Upgrading Your Gear: Must-Haves For the Intermediate Guitarist

14357876100_e62e4f0581_kIs your guitar gear stage-ready? If you’ve been playing for a while and you’re ready to start performing, your set up might need some upgrades. Follow this guide from guitar teacher Nathan D. and enjoy rocking out… 

So perhaps you’ve been playing steadily for a few months to years, and you’re taking this whole “guitarist” thing seriously. Maybe you now have a band, and want to start playing out. There’s plenty of necessities to get or upgrade guitar gear as you start to go a bit more pro, and countless sticker-shock options as well. What do you need to know before going on a crazy, card-maxing shopping spree?

Ideas For The Road

A floppy gig bag will need an upgrade, so definitely buy a hard-shell case to protect your instrument. Consider the hardships of packing your guitar into your tour vehicle and traveling. It will pay for itself after a hard drop out of a van door or trunk, or even a single pass through the TSA’s often brutal gauntlet.

Buy a few supplies for your case. I keep a spare string winder, a pack of strings, a tuner (or pitch pipe, as they don’t need batteries that can leak if left unchecked), and a few extra picks. A pen and some paper won’t hurt, either. You never know when you’ll have to trade info with a promoter and run out of business cards (bar napkins easily get thrown out).

If you live in dry climates, I shouldn’t even have to tell you to have a humidifier in your guitar case. However, if you’re going on tour or vacation, it’s not the first thing you might think to pack. You don’t know what the weather will be from state to state (or continent), so it’s worth the twenty dollar or more investment.

Suggestions For The Active Stage Rocker

Consider installing strap-locks onto your instrument, especially if you’re in an act that flails around a lot. Be aware of the current size of the strap screws in your instrument. You may be drilling a deeper or wider hole for larger screws to properly secure the locks. Have it done by a pro if you don’t want to potentially split your body apart (or ask a reliable carpenter friend).

It’s not worth putting strap-locks onto a guitar strap that will break at your next practice. Please don’t repair your straps with duct tape. If it looks shoddy, get a new one. Also, if you notice that your shoulder gets fatigued after wearing your guitar for an hour, immediately upgrade to a wider strap with some padding.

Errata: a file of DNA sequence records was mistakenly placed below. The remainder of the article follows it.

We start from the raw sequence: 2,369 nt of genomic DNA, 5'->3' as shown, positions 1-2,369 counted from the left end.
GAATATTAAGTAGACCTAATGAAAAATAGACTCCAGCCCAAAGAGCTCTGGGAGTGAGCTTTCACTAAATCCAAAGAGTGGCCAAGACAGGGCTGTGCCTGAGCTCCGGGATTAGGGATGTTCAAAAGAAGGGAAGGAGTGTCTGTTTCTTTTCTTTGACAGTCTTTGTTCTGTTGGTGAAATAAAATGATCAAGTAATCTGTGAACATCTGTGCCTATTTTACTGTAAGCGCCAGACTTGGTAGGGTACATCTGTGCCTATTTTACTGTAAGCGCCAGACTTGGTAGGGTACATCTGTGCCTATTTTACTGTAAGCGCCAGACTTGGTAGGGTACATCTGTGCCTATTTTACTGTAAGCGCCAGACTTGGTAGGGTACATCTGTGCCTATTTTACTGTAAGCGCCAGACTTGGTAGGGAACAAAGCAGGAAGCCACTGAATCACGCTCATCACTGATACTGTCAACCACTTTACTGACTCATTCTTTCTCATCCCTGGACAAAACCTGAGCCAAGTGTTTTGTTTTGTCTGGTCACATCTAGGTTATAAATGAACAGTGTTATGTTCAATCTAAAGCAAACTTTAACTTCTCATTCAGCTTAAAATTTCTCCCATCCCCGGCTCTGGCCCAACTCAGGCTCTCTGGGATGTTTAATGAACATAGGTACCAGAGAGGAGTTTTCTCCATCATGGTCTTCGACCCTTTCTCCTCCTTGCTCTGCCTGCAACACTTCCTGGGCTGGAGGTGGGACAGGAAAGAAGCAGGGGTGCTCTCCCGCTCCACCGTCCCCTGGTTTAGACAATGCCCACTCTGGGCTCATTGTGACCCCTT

If you’re tired of pulling your cable from your amp (regardless of its length), become entangled with mic stands and bandmates, or have ever pulled your amp to have it fall directly onto pavement, you might be a candidate to go wireless. There are budget packages that run for only a couple hundred dollars or less, just check the reviews on your favorite retailers’ websites. It’s incredibly fun to run the full distance possible through or around your audience while playing, whether it’s an outdoor show or in a bar.

Playing With Power

Here’s the big one: your practice amp probably won’t cut it live. Even if a microphone and PA is used in conjunction with it, relying on a tiny, low-watt amp and/or stage monitors doesn’t always work out very well.

Don’t be the player on stage that insists on using a microphone on a 20 watt amp, constantly glaring at the poor sound guy, angrily shooting a finger repeatedly upward, and yelling to crank you up in the stage mix.

You’re going to need at least a couple hundred watts to be loud enough. If you can’t hear your playing while on stage with drums and other instruments (and actually want to play with a band), you’ll need a new, more powerful amp.

Prepare to shell out several hundred dollars to a grand (or more). Note the differences in buying an all-in-one versus a speaker cabinet setup and separate amplifier (or head unit). You can always upgrade the amp if you buy separate units, but in any case you can always upgrade the speaker(s) down the line. If you’re handy, you can also build your own speaker box with plans found online.

Don’t rule out using a small yet powerful amp to power any speaker box, as my $300 200 Watt ZT Lunchbox (it’s the size of a lunchbox) is actually powerful enough to power my 4X12” Marshall cabinet. However, its built-in 6.5” speaker actually is enough for me in most small venues.

Bring your instrument to the store to try out different amps, don’t just go by reviews. You don’t want to pay return shipping on a 100 pound amp if you decide to buy online without even trying it in person. Your sound doesn’t need compromises, plus your wallet could take a big, non-refundable hit for a simple mistake.

When you purchase or construct a new, more powerful amplifier setup, you can always keep your little old amp for low-volume practice, or sell it to a beginner.

For more great amps check out this list from Music Skanner.

Last Words To You Rockers

My final, very important advice is have ear protection. Your ears are your most important organs as a musician. Tinnitus is not fun. I’m in my early thirties and I have already started developing it in my left ear, and sometimes it wakes me up at night. There’s plenty of options in foam, rubber, and silicone models that are under twenty dollars.

That being said (and hopefully heard), a wide assortment of guitar gear possibilities await you. Has some of that anxiety calmed of what to do next? I hope some of these suggestions help you out. You’re at an exciting stage of being a musician! Keep playing!


Nathan D. teaches guitar, bass, drums, and more in North Wales, PA. His specialties include rock and heavy metal styles, but he teaches every genre. Learn more about Nathan here!


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